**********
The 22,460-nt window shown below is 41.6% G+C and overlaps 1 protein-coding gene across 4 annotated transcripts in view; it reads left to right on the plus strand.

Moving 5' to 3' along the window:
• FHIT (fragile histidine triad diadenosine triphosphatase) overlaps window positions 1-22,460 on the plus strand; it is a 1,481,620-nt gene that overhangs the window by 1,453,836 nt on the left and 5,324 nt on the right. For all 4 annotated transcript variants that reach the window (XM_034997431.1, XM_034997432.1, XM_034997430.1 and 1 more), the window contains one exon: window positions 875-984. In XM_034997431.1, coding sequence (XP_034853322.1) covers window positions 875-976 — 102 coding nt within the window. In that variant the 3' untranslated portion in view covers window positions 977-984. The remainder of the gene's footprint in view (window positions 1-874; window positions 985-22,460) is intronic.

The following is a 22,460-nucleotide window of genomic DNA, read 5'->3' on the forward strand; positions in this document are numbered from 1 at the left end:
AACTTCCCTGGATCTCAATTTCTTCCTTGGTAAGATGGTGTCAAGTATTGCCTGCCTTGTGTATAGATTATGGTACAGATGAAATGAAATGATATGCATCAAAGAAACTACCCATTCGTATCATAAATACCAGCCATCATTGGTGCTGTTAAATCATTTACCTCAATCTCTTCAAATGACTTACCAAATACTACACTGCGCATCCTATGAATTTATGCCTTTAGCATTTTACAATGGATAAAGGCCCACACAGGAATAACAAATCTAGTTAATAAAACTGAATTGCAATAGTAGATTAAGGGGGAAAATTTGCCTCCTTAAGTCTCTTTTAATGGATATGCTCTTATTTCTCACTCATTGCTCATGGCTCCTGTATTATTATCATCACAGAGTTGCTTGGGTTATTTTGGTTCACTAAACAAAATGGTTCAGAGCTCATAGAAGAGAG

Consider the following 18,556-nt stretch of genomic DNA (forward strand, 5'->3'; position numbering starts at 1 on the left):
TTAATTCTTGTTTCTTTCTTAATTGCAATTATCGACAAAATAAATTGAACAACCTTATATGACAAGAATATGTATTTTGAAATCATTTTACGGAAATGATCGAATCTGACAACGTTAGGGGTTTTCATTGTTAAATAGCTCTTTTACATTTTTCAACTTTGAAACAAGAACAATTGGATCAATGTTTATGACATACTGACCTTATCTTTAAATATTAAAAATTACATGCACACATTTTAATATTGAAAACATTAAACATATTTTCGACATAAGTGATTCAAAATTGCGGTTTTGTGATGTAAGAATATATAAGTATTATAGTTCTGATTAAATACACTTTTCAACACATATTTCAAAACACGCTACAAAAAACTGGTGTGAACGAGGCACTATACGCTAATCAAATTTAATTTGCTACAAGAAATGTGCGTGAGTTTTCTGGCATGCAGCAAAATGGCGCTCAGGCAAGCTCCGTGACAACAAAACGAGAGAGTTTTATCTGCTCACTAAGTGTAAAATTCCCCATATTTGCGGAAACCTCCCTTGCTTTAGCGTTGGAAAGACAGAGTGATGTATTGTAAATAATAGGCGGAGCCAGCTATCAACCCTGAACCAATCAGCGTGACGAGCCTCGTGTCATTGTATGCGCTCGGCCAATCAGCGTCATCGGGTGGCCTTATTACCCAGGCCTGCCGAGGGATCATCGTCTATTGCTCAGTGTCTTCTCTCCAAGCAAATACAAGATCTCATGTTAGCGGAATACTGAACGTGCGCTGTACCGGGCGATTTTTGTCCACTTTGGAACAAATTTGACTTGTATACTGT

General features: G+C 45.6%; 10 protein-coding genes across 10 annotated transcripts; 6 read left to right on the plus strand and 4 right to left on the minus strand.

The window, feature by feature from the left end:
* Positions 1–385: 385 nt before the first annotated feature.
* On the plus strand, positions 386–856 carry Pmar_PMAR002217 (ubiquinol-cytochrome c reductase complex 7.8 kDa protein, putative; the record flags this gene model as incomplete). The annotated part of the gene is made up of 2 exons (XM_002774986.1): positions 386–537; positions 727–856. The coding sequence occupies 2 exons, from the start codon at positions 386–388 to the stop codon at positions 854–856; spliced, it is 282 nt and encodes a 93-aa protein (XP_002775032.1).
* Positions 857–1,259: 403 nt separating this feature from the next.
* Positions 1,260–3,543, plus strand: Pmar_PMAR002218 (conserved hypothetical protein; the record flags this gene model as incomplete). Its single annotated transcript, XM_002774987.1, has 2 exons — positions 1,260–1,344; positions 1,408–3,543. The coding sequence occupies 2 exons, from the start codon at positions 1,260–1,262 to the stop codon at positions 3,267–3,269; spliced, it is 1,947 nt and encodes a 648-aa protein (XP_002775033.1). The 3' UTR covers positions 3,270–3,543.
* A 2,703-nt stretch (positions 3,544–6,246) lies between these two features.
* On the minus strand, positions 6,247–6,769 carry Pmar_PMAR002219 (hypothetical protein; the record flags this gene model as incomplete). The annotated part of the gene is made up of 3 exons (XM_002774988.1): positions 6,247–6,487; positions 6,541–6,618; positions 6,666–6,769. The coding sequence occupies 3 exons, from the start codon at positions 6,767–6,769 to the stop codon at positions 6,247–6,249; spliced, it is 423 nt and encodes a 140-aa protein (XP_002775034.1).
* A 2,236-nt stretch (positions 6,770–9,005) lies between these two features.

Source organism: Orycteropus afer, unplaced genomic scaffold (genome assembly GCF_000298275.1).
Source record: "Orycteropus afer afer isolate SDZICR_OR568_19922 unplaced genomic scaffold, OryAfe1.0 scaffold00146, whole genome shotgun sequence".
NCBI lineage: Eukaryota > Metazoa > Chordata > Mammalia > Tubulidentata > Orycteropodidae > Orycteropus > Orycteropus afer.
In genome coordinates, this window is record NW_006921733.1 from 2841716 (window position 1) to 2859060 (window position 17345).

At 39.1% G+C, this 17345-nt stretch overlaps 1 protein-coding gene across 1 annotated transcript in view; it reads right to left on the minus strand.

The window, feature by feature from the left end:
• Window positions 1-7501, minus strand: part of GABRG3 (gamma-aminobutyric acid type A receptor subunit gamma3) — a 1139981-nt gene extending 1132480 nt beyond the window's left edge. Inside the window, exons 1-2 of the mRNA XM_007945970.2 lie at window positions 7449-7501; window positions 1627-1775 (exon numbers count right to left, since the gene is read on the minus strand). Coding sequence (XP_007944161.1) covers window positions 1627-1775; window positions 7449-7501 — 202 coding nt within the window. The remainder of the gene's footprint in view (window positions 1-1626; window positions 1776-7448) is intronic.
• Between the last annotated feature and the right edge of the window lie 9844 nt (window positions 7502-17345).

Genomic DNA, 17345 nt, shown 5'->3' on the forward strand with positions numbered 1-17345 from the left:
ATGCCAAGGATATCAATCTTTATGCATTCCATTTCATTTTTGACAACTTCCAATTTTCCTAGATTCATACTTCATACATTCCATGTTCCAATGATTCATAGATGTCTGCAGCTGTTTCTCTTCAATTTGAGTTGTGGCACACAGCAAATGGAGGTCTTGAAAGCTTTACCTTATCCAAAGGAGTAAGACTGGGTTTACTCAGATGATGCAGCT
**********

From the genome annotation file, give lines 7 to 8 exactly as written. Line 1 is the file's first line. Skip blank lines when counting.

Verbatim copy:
TTAATTCTTGTTTCTTTCTTAATTGCAATTATCGACAAAATAAATTGAACAACCTTATATGACAAGAATATGTATTTTGAAATCATTTTACGGAAATGATCGAATCTGACAACGTTAGGGGTTTTCATTGTTAAATAGCTCTTTTACATTTTTCAACTTTGAAACAAGAACAATTGGATCAATGTTTATGACATACTGACCTTATCTTTAAATATTAAAAATTACATGCACACATTTTAATATTGAAAACATTAAACATATTTTCGACATAAGTGATTCAAAATTGCGGTTTTGTGATGTAAGAATATATAAGTATTATAGTTCTGATTAAATACACTTTTCAACACATATTTCAAAACACGCTACAAAAAACTGGTGTGAACGAGGCACTATACGCTAATCAAATTTAATTTGCTACAAGAAATGTGCGTGAGTTTTCTGGCATGCAGCAAAATGGCGCTCAGGCAAGCTCCGTGACAACAAAACGAGAGAGTTTTATCTGCTCACTAAGTGTAAAATTCCCCATATTTGCGGAAACCTCCCTTGCTTTAGCGTTGGAAAGACAGAGTGATGTATTGTAAATAATAGGCGGAGCCAGCTATCAACCCTGAACCAATCAGCGTGACGAGCCTCGTGTCATTGTATGCGCTCGGCCAATCAGCGTCATCGGGTGGCCTTATTACCCAGGCCTGCCGAGGGATCATCGTCTATTGCTCAGTGTCTTCTCTCCAAGCAAATACAAGATCTCATGTTAGCGGAATACTGAACGTGCGCTGTACCGGGCGATTTTTGTCCACTTTGGAACAAATTTGACTTGTATACTGT

General features: G+C 45.6%; 10 protein-coding genes across 10 annotated transcripts; 6 read left to right on the plus strand and 4 right to left on the minus strand.